May 29, 2012

Growing Bush Beans

The quiet, the tame, the ever fruitful bush bean.
The growing time, a bush bean story.
Silky and lustrous free range Swiss chard.
The quietly exultant chard.
The first planting of bush beans are filling in quickly with their first true leaves. I've been trying to space plantings every two weeks apart to extend the harvest since bush beans tend to bear in heavy flushes that last about two weeks, after which they need time to recover before bearing again. The beds are starting to fill up so bean seeds are going here and there in any bare space that is not filling in quickly. Summer is promising to shape up to be a dry one this year, so there's less fear of mildew and mold in regards to spacing plants in such close proximity. The bed that is purposed solely for the bush beans is twenty feet long with 6 rows of beans with half planted two weeks later than the other half.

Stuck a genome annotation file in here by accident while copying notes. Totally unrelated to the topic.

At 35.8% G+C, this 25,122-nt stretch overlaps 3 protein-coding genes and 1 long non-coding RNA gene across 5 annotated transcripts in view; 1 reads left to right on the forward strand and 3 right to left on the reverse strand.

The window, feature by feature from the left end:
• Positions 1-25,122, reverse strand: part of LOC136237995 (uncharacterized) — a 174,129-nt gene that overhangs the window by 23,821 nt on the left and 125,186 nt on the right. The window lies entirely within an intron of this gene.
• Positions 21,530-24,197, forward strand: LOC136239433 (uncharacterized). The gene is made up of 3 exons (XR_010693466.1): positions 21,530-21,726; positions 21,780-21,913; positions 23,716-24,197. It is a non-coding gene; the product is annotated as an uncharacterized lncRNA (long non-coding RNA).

Derby, Contender, Romano, Masai, and Blue Lake 156 were the bean varieties that were originally planted in the bean bed but a few rows didn't come up. It was probably Masai and Blue Lake 156 that didn't germinate because they were the oldest seed, so those rows were replanted with Kentucky Wonder which managed to come up beautifully.

The Swiss chard or silverbeet are ranging free, meaning they had grown back on their own in odd little spots. The chard in the top photo has been stepped on a few times because it's right dab in the middle of a walkway. It's still pretty and fun seeing it grow.

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